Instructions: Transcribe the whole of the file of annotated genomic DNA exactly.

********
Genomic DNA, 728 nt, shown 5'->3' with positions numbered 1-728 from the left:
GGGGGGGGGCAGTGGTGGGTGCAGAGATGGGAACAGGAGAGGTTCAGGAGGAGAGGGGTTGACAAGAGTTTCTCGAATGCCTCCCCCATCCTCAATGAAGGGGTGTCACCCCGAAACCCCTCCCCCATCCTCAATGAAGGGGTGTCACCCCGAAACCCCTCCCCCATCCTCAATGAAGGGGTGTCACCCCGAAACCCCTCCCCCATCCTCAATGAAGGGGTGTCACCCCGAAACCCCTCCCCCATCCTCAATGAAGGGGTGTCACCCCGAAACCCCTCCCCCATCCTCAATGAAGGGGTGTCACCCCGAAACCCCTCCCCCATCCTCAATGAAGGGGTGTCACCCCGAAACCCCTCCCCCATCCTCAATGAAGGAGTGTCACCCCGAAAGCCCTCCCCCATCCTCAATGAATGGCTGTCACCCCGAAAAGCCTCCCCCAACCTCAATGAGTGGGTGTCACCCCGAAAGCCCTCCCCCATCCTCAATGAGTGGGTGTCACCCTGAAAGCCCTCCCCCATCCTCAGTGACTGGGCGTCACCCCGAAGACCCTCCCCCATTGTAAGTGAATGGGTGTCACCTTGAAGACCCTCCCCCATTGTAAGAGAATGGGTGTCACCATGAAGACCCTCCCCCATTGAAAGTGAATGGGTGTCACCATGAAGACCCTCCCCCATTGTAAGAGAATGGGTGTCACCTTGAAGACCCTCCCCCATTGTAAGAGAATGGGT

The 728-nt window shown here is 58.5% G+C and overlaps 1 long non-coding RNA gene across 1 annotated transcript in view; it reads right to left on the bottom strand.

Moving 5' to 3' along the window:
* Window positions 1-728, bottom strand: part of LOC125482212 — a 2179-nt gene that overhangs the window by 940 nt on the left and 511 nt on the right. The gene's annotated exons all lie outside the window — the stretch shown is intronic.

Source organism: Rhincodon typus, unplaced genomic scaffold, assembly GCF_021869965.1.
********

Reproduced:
Genomic DNA, 728 nt, shown 5'->3' with positions numbered 1-728 from the left:
GGGGGGGGGCAGTGGTGGGTGCAGAGATGGGAACAGGAGAGGTTCAGGAGGAGAGGGGTTGACAAGAGTTTCTCGAATGCCTCCCCCATCCTCAATGAAGGGGTGTCACCCCGAAACCCCTCCCCCATCCTCAATGAAGGGGTGTCACCCCGAAACCCCTCCCCCATCCTCAATGAAGGGGTGTCACCCCGAAACCCCTCCCCCATCCTCAATGAAGGGGTGTCACCCCGAAACCCCTCCCCCATCCTCAATGAAGGGGTGTCACCCCGAAACCCCTCCCCCATCCTCAATGAAGGGGTGTCACCCCGAAACCCCTCCCCCATCCTCAATGAAGGGGTGTCACCCCGAAACCCCTCCCCCATCCTCAATGAAGGAGTGTCACCCCGAAAGCCCTCCCCCATCCTCAATGAATGGCTGTCACCCCGAAAAGCCTCCCCCAACCTCAATGAGTGGGTGTCACCCCGAAAGCCCTCCCCCATCCTCAATGAGTGGGTGTCACCCTGAAAGCCCTCCCCCATCCTCAGTGACTGGGCGTCACCCCGAAGACCCTCCCCCATTGTAAGTGAATGGGTGTCACCTTGAAGACCCTCCCCCATTGTAAGAGAATGGGTGTCACCATGAAGACCCTCCCCCATTGAAAGTGAATGGGTGTCACCATGAAGACCCTCCCCCATTGTAAGAGAATGGGTGTCACCTTGAAGACCCTCCCCCATTGTAAGAGAATGGGT

The 728-nt window shown here is 58.5% G+C and overlaps 1 long non-coding RNA gene across 1 annotated transcript in view; it reads right to left on the bottom strand.

Moving 5' to 3' along the window:
* Window positions 1-728, bottom strand: part of LOC125482212 — a 2179-nt gene that overhangs the window by 940 nt on the left and 511 nt on the right. The gene's annotated exons all lie outside the window — the stretch shown is intronic.

Source organism: Rhincodon typus, unplaced genomic scaffold, assembly GCF_021869965.1.